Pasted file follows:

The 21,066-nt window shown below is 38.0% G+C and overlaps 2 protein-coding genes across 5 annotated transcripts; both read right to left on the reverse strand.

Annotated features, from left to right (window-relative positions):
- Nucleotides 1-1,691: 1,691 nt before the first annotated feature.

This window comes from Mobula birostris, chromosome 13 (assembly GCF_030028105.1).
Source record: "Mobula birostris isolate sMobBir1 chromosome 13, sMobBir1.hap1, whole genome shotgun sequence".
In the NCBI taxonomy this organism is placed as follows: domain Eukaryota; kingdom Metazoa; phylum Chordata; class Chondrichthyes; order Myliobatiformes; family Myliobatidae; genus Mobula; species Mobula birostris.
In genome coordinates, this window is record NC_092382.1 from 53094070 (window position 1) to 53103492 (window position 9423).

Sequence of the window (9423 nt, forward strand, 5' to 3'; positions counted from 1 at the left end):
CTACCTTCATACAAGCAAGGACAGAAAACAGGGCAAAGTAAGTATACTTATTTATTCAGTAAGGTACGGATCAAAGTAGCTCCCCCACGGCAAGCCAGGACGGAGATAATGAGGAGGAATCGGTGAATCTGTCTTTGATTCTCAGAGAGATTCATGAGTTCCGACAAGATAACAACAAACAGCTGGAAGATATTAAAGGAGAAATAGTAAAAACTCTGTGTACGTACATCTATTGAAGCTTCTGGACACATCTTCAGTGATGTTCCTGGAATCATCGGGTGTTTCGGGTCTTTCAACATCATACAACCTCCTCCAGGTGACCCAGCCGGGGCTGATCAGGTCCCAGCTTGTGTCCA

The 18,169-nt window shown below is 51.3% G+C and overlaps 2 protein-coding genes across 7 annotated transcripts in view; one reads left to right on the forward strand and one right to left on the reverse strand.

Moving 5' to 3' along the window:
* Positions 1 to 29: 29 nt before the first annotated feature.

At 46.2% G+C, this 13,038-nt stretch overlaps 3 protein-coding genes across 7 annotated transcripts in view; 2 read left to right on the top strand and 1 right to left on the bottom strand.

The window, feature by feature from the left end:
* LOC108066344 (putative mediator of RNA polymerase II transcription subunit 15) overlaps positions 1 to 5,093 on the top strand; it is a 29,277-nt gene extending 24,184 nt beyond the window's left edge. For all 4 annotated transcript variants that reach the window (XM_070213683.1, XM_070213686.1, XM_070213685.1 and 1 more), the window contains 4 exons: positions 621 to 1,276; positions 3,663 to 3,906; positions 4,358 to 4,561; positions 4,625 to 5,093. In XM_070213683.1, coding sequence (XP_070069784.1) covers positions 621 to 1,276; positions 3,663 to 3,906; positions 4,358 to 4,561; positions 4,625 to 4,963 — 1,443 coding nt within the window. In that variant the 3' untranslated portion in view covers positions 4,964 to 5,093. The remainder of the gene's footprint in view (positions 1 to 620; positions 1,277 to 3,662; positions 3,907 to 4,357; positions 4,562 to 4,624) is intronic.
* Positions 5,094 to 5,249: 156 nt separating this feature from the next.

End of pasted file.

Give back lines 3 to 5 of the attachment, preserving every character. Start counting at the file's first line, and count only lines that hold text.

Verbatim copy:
- Nucleotides 1-1,691: 1,691 nt before the first annotated feature.

This window comes from Mobula birostris, chromosome 13 (assembly GCF_030028105.1).
Source record: "Mobula birostris isolate sMobBir1 chromosome 13, sMobBir1.hap1, whole genome shotgun sequence".